Continuous noninvasive ventilatory support (CNVS) and mechanical insufflation-exsufflation have been used since 1953 to spare patients with ventilatory pump failure from ever-requiring tracheostomy tubes for ventilatory support or secretion management. Today there are patients with spinal muscular atrophy type 1 who are 25 yrs old and CNVS dependent since 4 months or age, postpolio survivors CNVS dependent for 64 yrs, Duchenne muscular dystrophy patients over age 45 CNVS dependent for over 25 yrs, high-level spinal cord injured patients CNVS dependent for over 20 yrs, and even lung disease patients dependent on CNVS. All these patients, although unweanable from ventilatory support and with little or no measurable vital capacity, can also be extubated to CNVS and mechanical insufflation-exsufflation when necessary to continue CNVS. No patients want tracheostomy tubes. However, for various reasons, this is not cited in academic society expert guidelines. This article considers the extent of the damage being caused by this.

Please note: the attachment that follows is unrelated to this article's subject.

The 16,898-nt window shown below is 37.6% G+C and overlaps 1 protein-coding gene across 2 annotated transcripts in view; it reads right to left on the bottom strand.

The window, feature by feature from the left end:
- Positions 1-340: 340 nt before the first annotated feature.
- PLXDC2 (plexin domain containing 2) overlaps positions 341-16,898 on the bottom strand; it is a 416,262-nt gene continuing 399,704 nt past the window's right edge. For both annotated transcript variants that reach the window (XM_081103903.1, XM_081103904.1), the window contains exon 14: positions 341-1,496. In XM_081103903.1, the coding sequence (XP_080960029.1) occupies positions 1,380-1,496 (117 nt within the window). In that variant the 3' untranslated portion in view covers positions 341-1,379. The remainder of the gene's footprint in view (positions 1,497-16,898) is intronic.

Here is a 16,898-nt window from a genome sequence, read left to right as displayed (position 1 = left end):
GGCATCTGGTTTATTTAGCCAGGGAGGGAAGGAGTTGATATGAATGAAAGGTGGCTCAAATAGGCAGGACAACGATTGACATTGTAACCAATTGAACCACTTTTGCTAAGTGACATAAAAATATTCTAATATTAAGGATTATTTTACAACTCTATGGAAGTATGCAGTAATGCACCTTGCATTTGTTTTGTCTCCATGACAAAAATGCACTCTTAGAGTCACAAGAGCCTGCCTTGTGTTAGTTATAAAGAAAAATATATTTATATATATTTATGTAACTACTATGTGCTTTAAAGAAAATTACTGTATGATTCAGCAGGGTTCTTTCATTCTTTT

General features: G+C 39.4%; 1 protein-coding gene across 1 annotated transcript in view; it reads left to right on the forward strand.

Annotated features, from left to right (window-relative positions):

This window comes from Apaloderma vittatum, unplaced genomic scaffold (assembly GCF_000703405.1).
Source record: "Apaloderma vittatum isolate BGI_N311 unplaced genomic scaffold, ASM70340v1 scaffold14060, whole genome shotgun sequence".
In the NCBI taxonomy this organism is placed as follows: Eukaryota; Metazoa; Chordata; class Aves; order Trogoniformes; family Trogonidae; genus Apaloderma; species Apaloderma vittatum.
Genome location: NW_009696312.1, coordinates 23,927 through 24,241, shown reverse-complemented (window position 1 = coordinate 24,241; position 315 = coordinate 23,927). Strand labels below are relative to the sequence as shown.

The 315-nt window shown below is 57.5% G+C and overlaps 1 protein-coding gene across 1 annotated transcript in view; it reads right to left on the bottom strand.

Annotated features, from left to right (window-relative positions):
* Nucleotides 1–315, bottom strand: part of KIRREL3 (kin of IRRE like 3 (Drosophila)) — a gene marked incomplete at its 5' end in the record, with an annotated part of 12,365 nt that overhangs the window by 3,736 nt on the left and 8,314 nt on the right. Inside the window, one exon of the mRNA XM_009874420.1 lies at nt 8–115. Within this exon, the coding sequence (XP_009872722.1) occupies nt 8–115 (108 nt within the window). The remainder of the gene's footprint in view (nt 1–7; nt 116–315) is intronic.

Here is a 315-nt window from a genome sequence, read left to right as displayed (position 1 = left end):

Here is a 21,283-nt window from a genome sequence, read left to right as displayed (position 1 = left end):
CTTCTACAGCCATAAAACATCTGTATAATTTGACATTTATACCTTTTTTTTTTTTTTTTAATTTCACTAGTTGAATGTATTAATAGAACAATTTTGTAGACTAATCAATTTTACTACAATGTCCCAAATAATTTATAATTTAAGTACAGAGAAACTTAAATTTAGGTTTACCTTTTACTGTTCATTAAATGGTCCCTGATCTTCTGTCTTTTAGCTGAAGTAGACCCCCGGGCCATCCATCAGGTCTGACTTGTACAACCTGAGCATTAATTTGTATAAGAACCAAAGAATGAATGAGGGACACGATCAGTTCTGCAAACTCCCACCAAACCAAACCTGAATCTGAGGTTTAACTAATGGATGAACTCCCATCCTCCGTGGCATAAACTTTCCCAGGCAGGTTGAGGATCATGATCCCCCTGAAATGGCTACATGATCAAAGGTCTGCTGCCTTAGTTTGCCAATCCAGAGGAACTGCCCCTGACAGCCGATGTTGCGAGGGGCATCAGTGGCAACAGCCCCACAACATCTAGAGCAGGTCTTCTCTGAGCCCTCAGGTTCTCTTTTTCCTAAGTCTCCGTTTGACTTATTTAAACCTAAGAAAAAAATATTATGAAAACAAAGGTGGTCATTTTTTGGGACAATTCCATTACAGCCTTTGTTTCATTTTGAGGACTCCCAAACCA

From the Departments of Physical Medicine and Rehabilitation and Neurology, and Center for Ventilator Management Alternatives and Pulmonary Rehabilitation of the University Hospital, Rutgers New Jersey Medical School, Newark, New Jersey.
All correspondence should be addressed to: John R. Bach, MD, Department of Physical Medicine and Rehabilitation, Behavioral Health Sciences Building F1559, 183 South Orange Ave, Newark, NJ 07103.
Financial disclosure statements have been obtained, and no conflicts of interest have been reported by the authors or by any individuals in control of the content of this article.
Online date: March 5, 2019